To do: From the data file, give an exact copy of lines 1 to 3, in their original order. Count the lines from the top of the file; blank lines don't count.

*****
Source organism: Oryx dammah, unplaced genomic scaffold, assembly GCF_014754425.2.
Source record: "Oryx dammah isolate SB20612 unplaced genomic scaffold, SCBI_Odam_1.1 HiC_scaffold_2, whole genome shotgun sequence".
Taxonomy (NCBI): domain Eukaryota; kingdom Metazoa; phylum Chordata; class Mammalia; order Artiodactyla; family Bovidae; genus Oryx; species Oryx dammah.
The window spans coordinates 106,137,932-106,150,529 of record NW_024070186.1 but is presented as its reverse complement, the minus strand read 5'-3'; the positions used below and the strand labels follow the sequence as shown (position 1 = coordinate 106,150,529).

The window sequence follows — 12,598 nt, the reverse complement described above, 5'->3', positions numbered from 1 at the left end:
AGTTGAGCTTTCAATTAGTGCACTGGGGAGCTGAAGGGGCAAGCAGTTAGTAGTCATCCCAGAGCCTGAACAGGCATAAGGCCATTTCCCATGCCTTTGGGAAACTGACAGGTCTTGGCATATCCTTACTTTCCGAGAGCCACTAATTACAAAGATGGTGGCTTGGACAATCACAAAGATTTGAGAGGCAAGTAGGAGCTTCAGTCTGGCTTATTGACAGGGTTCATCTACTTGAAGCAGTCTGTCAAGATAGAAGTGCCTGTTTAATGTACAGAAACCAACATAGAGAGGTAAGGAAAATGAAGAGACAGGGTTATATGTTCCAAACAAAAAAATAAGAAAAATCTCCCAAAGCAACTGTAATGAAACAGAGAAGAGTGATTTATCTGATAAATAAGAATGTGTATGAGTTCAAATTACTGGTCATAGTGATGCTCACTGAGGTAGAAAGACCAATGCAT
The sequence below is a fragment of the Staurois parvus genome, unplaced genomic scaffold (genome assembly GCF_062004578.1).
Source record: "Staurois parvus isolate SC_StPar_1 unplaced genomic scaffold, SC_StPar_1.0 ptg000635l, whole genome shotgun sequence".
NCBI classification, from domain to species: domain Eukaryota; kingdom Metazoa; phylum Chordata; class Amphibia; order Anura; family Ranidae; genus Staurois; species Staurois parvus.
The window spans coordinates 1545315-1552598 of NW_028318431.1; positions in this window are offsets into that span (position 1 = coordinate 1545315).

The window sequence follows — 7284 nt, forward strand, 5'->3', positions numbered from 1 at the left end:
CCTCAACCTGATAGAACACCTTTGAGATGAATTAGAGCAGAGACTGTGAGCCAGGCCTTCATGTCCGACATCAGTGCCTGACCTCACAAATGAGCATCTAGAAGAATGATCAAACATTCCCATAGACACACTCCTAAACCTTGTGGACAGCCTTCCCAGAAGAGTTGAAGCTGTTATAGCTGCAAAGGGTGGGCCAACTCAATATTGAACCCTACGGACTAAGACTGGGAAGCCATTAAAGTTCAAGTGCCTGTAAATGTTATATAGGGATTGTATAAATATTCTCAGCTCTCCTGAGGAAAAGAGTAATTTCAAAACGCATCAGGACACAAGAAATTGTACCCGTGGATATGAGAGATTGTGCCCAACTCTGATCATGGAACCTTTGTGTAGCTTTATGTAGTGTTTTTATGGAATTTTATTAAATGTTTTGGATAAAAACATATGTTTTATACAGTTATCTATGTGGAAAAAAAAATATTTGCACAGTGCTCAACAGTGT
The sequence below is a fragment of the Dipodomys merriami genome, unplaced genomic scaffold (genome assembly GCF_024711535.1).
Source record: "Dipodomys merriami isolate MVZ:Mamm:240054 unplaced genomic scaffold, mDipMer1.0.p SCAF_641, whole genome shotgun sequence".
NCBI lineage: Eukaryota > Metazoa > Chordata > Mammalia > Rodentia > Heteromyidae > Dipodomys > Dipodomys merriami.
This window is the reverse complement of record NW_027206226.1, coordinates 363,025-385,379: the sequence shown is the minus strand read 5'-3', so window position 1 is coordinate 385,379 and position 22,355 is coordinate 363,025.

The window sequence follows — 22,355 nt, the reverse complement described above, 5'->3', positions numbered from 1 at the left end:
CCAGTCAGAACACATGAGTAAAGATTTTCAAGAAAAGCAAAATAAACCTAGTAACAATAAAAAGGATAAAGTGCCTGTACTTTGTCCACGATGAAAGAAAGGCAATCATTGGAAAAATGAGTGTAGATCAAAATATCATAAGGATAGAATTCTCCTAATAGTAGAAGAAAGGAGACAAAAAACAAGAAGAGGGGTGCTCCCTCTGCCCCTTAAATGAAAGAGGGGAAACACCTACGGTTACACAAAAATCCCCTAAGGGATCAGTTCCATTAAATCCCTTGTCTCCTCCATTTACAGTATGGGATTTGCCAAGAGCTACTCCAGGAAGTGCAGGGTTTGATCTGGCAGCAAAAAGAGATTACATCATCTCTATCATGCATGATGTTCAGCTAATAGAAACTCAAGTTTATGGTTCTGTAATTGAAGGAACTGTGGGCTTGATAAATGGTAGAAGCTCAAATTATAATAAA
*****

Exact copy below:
Source organism: Oryx dammah, unplaced genomic scaffold, assembly GCF_014754425.2.
Source record: "Oryx dammah isolate SB20612 unplaced genomic scaffold, SCBI_Odam_1.1 HiC_scaffold_2, whole genome shotgun sequence".
Taxonomy (NCBI): domain Eukaryota; kingdom Metazoa; phylum Chordata; class Mammalia; order Artiodactyla; family Bovidae; genus Oryx; species Oryx dammah.